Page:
Battle Royale, Battle Royale, Battle Royale. It seems like anywhere you play right now in whichever gaming platform; the mainstream audience cannot get enough of the survival shooter hype. We’ve seen so many trends in gaming blowing up faster than Octomom giving birth but not as extensive as this genre. Today we’ll be looking at the battle royale trend that became a phenomenon, starting from its humble roots to its peak this 2018 and analyzing if it will survive for at least the next 5 years in the world of gaming.
I. The Trendsetters Before Battle Royale
Sure, multiplayer gaming had several moments of reaching mainstream stardom such as the emergence of Counter-Strike and the grand blowout of Multiplayer Online Battle Arena, specifically Defense of the Ancients aka DotA and League of Legends, to the never-ending yearly success of Call of Duty. Let’s look at key years in which certain multiplayer games became top trends all around the world, leading to today’s battle royale hype.
- Inspired by early FPS games such as the classic Doom and Wolfenstein 3D, the ever-pioneering game developer, id Software, sought to create a new realm of shooting; one that is faster, grittier and tested the skills of players. It was called Quake. Upon release, it received decent reviews but to the dev team, they weren’t very proud of the release, and so, 2 years later, they created Quake II, which in all perspectives, was so much better than the first one. Its main competitor, Unreal, created by Epic Games, sought to make the similar formula but better.
- 1999 was the peak of Arena Shooters, with Quake III and Unreal Tournament, the sequel to Unreal, being one of the first biggest rivalries in a multiplayer genre. Quake III was also one of the first games to exclude the single-player campaign in favor of focusing on the fan-favorite multiplayer. Both games, Quake III and Unreal Tournament, were highly-praised for their addictive gameplay, fast shooting and objective snatching.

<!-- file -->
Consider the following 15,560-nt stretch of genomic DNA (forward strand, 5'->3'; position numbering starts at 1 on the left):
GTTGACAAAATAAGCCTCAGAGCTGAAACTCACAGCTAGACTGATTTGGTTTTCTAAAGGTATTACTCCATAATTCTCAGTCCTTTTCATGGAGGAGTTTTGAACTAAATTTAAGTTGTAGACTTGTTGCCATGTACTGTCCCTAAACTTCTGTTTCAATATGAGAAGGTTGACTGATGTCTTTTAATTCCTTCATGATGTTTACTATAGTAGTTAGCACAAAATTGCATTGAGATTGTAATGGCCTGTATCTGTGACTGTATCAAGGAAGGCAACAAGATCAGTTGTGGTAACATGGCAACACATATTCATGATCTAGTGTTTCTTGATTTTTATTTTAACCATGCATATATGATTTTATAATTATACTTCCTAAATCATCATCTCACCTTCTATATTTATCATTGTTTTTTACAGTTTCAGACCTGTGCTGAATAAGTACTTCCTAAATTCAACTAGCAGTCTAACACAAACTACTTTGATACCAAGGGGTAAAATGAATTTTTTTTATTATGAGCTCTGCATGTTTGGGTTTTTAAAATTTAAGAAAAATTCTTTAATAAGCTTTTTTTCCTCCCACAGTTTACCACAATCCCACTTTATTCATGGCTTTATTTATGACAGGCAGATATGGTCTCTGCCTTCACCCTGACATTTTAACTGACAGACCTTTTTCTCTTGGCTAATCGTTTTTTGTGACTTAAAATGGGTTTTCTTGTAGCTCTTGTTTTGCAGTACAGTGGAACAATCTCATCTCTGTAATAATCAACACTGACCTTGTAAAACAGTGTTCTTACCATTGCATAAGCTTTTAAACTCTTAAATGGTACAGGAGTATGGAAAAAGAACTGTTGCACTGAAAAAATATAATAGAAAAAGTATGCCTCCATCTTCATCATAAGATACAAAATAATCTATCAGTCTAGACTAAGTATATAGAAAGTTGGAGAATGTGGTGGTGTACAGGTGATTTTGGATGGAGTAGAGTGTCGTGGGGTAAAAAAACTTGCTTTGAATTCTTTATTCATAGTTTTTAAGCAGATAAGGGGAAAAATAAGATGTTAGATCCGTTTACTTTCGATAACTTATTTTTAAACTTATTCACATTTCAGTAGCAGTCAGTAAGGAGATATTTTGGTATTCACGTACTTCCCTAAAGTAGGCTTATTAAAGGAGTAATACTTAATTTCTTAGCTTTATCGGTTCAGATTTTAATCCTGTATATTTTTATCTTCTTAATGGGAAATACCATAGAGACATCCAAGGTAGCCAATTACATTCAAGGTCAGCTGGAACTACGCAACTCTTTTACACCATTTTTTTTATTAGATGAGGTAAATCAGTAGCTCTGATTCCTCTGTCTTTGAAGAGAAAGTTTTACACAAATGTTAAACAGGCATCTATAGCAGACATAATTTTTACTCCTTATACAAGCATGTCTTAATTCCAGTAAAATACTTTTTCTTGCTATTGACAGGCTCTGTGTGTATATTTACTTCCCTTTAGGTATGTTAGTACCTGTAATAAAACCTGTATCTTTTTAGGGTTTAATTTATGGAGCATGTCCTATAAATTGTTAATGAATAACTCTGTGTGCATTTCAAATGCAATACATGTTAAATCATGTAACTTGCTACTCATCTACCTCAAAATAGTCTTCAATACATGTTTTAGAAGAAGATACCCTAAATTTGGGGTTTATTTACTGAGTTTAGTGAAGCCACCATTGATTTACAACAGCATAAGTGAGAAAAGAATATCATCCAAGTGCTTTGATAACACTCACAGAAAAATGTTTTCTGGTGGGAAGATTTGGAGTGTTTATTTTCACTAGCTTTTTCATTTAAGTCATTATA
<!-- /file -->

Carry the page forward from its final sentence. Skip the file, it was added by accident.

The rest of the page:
- It was because of this game that the Unreal Engine came into existence.
- After Valve released its open-source software from their FPS phenomenon, Half-Life, one college student named Minh Le sought to use the Half-Life engine into creating a more slow-paced, team-oriented tactical shooter based on real-life weapons and actual soldiers. That game came to be known as Counter-Strike. The game needs no explanation anymore as everyone knows how mind-blowing and distinctive the game is: everything from the sounds to the very vibes of the game. It’s so popular, it could create its own languages such as de_dust2, 4-2, Rush B and Scoutsknives.
- While Counter-Strike was such a huge success, no one dared to come close and compete against its own formula. There were, however, a large influx of tactical slow-paced FPS singleplayer/coop games mainly from Ubisoft’s Tom Clancy series such as Rainbow Six and Ghost Recon. Other tactical games also became popular during this period such as the SWAT series by Sierra and the Conflict series by Pivotal Games.
- This was also the period where EA Games shined with their tactical class-based multiplayer game series, Battlefield, with its first release of Battlefield 1942, the follow-up Battlefield Vietnam and the critically-acclaimed Battlefield 2 in 2005. The latter would influence modern FPS for the next decade.